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Purple Pumpkins for Epilepsy Awareness

This article was originally published by The Arc Amplified, an online publication of The Arc of Snohomish County, in Washington state, October 2021. (Click here to access the original publication.)


 

The Purple Pumpkin Project: Celebrating the Season While Raising Epilepsy Awareness

By Whitney Stohr



I love the month of October. It is, by far, my favorite month of the year. I love the changing colors of the trees, the crunching leaves underfoot, the crispness of the morning air, and the feeling of a thick, comfy sweater.


In October, I excitedly embrace all things pumpkin. I am *that* person, and I would proudly wear a pumpkin-loving badge of honor. (Shout out to all my fellow pumpkin-loving peers out there!)


Naturally, for my family, October means a trip to a local pumpkin patch, pumpkin pies, pumpkin spice lattes, pumpkin muffins and pumpkin soups…


Pumpkins, pumpkins, pumpkins…


Most of them orange;


But, one of them, always, purple.


My three-year-old son Malachi has epilepsy. He was diagnosed with the condition two years ago, and it has proven the most challenging of diagnoses. It is incredibly scary to watch someone you love experience a massive seizure, and, for many people, epilepsy is difficult to control. It is ever-present and threatening.


In the United States, over 3.4 million people live with epilepsy. Epilepsy is diagnosed when an individual experiences two or more unprovoked seizures separated by at least 24 hours; or, after one seizure where there is a high-risk of future occurrence. About 1 in every 26 people in the United States will develop epilepsy at some point in their lives. It is much more common than most people believe.


For six out of every 10 people with the condition, the cause of their epilepsy is unknown. One-third of people with epilepsy live with uncontrolled seizures because the medications currently available to prevent seizures do not work for them.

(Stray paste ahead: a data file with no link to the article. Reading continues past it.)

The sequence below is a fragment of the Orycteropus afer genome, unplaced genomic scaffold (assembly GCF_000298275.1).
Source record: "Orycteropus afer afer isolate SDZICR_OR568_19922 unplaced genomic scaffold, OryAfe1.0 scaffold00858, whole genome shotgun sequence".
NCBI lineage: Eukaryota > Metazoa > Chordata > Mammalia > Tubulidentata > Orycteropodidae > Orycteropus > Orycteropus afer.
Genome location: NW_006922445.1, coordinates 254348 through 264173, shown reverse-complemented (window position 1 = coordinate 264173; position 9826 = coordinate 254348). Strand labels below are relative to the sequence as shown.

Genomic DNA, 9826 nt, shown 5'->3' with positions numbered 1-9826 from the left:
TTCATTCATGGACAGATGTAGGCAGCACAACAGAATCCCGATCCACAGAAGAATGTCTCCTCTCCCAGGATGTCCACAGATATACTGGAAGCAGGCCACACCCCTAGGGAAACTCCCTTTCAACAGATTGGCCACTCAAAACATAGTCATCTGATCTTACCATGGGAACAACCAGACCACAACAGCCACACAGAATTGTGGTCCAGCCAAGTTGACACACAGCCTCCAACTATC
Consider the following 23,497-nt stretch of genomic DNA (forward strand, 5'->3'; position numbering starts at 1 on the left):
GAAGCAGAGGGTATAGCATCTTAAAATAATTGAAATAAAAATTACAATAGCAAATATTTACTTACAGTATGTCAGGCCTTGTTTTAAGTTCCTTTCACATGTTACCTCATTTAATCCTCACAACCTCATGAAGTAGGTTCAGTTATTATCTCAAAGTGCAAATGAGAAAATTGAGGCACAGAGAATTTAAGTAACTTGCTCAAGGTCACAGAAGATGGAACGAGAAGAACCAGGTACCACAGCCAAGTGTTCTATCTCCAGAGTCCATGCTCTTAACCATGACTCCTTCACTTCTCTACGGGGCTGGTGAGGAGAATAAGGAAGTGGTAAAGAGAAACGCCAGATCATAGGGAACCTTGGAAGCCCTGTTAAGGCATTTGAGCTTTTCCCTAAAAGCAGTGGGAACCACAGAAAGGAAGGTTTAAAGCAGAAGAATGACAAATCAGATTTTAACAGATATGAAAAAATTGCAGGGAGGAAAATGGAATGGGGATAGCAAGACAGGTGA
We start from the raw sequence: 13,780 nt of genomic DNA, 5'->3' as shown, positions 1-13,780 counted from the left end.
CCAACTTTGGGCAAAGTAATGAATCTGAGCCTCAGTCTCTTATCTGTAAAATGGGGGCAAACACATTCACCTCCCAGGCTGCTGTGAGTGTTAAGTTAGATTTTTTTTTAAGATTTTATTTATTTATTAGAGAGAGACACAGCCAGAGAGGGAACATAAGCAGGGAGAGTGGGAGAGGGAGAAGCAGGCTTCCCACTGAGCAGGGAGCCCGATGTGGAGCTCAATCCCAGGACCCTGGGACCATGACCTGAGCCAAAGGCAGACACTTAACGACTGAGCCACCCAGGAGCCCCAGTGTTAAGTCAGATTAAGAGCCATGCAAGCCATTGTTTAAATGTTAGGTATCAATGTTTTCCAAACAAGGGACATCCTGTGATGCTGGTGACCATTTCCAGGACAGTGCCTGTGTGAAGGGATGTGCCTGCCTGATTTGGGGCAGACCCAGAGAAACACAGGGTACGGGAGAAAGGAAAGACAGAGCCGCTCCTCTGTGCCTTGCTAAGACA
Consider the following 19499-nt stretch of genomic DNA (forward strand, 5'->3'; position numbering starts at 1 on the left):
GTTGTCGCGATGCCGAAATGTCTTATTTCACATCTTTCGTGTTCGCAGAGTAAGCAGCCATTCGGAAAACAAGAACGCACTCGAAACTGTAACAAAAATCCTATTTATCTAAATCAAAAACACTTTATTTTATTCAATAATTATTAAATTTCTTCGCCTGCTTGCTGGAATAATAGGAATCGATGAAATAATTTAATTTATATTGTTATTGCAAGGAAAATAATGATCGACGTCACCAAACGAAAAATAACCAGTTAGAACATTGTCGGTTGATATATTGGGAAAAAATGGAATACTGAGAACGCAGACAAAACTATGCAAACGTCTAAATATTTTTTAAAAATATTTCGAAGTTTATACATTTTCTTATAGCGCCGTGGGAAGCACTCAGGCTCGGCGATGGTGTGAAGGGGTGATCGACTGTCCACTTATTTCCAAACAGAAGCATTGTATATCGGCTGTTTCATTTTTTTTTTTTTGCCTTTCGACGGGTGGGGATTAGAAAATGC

Epilepsy can also be dangerous. For people with epilepsy, their overall risk of dying if 1.6 to 3 times higher than the general population. In some cases, epilepsy itself can cause death. (Learn more at epilepsy.com.)


For these reasons, it is critical to raise awareness about the impact of epilepsy and to support advanced medical research and programs to develop new and better treatment options.


This is where the purple pumpkins come in…


The Purple Pumpkin Project is an annual, awareness-raising campaign of the national Epilepsy Foundation.




The Purple Pumpkin Project was founded in 2012 by Ron Lamontagne, the father of a child with epilepsy, as a way to spark conversation with others about the impact of epilepsy for his son and their family. Ron created a Facebook page about his idea, which quickly expanded, reaching all 50 states within just two days. Today, these purple pumpkins provide an opportunity to engage others in conversation whenever they ask: “Why is your pumpkin purple?”


To participate in the Purple Pumpkin Project, families simply paint a pumpkin PURPLE. Any shade of purple will do! Then, they can use their pumpkin to raise awareness or engage in fundraising efforts to support the Epilepsy Foundation. Some groups hold purple pumpkin decorating parties; others host unique, pumpkin themed events. The Epilepsy Foundation offers people a platform to create a personal fundraising page, where they can post photos of their purple pumpkins and share their stories. The ultimate goal: To END EPILEPSY.


For my family, ending epilepsy is a dream. We hope that, one day soon, epilepsy related seizures will be entirely preventable. We hold hope for new treatment options and continued advancement in our understanding and knowledge of this condition. We hope for these things for Malachi, and for everyone out there touched by epilepsy.


Until that day arrives, every year in October, we will continue to paint our pumpkins various shades of PURPLE.




Whitney Stohr is a Parent to Parent Coordinator at The Arc of Snohomish County. She is passionate about advocating for medically complex children and children with disabilities, and their families. She is a mom and medical caregiver herself, who is energized by working closely with other parent/family caregivers. She lives with her three-year-old son Malachi and husband Jason in Lynnwood, WA. (Article originally published in October 2021.)

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